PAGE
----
June 24, 2013
Column | outbound

Humans alone can only do so much, but ...

Yes, you're going to have to do more, and you're going to have to do it faster. But you'll have help.

By Mitch Mac Donald

We have become a species of consumers entirely devoid of patience. If there's something we need, we want it now! With technology as the catalyst, our consumer expectations sit on a foundation of immediacy: We find things faster, buy things faster, and as a natural extension, want them in our hands faster.

The latest manifestation of our quest for instant gratification is the growing demand for same-day delivery. Imagine, if you will, a world in which what you find and buy online in the morning appears on your doorstep that afternoon. Far-fetched? Maybe yesterday, but not today, and certainly not tomorrow.

Right now, this type of service is available only in a few select markets. But indications are, the genie is already out of the bottle. There is a growing consensus that almost everyone will soon expect—and companies will soon need to provide—same-day delivery as a standard offering. (It's no coincidence that issues related to same-day delivery have been among the hottest topics at industry conferences and trade shows this year.)

In fact, there's evidence it's already happening. More than three-quarters (77 percent) of respondents to a recent survey say their customers now demand same-day delivery service. And the trend clearly has them worried. Ninety-two percent of respondents to the same survey claim that meeting these expectations is creating significant challenges for their businesses. (The survey, underwritten by data capture technology specialist Intermec, was conducted in April over a group of 375 transportation and logistics executives at organizations with more than 500 employees in six countries—the United Kingdom, France, Germany, the U.S., Australia, and New Zealand.)

So where are these companies looking for answers? If you answered "information technology," you'd be right. In this case, it's technology aimed at automating key processes in the pickup and delivery areas, as well as technology for drivers, such as GPS and mobile/broadband communications.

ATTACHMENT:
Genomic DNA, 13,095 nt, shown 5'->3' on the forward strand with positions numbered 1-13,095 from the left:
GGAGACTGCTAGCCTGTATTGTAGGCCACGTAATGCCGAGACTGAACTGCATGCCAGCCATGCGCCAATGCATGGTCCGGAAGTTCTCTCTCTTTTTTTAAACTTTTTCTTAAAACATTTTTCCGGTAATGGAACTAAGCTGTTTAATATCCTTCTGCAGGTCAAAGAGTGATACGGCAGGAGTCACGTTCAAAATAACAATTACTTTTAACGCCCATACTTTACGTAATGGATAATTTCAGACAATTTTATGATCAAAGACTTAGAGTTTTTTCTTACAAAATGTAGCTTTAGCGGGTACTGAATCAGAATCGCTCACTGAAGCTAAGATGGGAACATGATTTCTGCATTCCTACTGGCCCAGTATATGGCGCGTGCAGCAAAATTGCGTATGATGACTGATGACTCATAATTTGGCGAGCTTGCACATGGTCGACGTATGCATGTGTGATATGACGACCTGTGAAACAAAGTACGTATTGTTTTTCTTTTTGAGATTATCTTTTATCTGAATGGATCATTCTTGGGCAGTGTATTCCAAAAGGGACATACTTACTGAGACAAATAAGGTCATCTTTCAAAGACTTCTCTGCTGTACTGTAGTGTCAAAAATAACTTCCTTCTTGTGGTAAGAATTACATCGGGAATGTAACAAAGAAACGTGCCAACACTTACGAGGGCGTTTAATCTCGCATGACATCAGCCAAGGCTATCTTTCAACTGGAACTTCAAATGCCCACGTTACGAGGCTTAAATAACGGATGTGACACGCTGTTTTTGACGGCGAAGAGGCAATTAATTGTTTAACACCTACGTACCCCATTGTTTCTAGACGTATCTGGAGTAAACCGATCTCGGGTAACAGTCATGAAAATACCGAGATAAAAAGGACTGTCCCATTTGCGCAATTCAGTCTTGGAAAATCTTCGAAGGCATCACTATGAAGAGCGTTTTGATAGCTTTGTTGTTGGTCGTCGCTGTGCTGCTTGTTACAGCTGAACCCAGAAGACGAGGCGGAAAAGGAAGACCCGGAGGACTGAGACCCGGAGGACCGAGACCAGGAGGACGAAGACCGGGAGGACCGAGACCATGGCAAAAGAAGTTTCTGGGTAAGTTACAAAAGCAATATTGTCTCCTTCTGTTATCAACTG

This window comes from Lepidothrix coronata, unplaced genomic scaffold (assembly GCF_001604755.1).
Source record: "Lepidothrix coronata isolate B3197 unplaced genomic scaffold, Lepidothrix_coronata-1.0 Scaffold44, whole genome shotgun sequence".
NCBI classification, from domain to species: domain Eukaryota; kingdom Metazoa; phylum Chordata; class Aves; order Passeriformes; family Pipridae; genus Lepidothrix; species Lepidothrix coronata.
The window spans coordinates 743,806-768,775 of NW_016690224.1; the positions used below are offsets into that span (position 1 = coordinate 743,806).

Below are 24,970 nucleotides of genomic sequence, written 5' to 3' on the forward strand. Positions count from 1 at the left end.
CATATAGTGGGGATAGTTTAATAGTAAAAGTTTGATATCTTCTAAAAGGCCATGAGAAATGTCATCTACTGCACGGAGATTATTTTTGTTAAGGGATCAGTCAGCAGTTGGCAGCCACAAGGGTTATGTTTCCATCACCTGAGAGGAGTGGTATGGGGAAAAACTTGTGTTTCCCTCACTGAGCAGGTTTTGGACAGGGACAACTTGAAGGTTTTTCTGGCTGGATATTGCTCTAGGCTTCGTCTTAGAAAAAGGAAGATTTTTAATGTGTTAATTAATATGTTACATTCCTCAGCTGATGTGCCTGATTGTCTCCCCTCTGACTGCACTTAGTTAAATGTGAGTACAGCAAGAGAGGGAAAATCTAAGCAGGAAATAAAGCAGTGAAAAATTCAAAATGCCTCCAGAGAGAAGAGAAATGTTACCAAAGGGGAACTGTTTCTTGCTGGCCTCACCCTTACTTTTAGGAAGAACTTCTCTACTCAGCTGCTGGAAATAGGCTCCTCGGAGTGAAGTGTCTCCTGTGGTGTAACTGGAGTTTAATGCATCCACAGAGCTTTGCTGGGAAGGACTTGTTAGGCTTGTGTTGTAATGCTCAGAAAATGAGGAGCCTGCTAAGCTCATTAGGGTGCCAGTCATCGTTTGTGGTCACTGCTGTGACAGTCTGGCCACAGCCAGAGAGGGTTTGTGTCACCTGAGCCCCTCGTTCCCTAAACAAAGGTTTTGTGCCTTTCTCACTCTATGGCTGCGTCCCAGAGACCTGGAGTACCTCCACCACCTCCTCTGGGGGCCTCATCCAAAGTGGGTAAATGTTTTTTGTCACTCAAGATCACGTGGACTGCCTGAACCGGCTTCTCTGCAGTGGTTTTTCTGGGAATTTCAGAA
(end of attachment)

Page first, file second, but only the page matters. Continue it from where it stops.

"Customer expectations in the industry are growing higher each day, putting increasing pressure on mobile workers to meet tighter deadlines," said Jeff Sibio, Intermec's industry marketing director for transport and logistics, in a statement.

As for what kind of savings we're talking about, survey respondents believe that arming their mobile workforce with new technology could slash pickup and delivery times by nearly a third, savings that could be crucial in boosting operational efficiency and meeting customer demands. "Companies anticipate that by adopting these technologies, the time taken for each pickup and delivery can be cut by 2.68 and 2.41 minutes, respectively," Intermec said in the statement, adding that this equates to a 30-percent savings on each pickup and a 29-percent savings on each delivery.

So what do we take away from all this? In a world where everyone seems to be asking whether they can do any more than they're already doing (or do it any faster), the answer is obvious. You can do more, and you can do it faster. You have no choice. It's what the world is demanding, your customers included.

Yes, humans alone can only do so much. But as we've argued in this space before, emerging technologies can completely alter the equation. Or to put it another way, with the proper use of enabling technologies, there are almost no limits to what your people can accomplish.

About the Author

Mitch Mac Donald
Group Editorial Director
Mitch Mac Donald has more than 30 years of experience in both the newspaper and magazine businesses. He has covered the logistics and supply chain fields since 1988. Twice named one of the Top 10 Business Journalists in the U.S., he has served in a multitude of editorial and publishing roles. The leading force behind the launch of Supply Chain Management Review, he was that brand's founding publisher and editorial director from 1997 to 2000. Additionally, he has served as news editor, chief editor, publisher and editorial director of Logistics Management, as well as publisher of Modern Materials Handling. Mitch is also the president and CEO of Agile Business Media, LLC, the parent company of DC VELOCITY and CSCMP's Supply Chain Quarterly.

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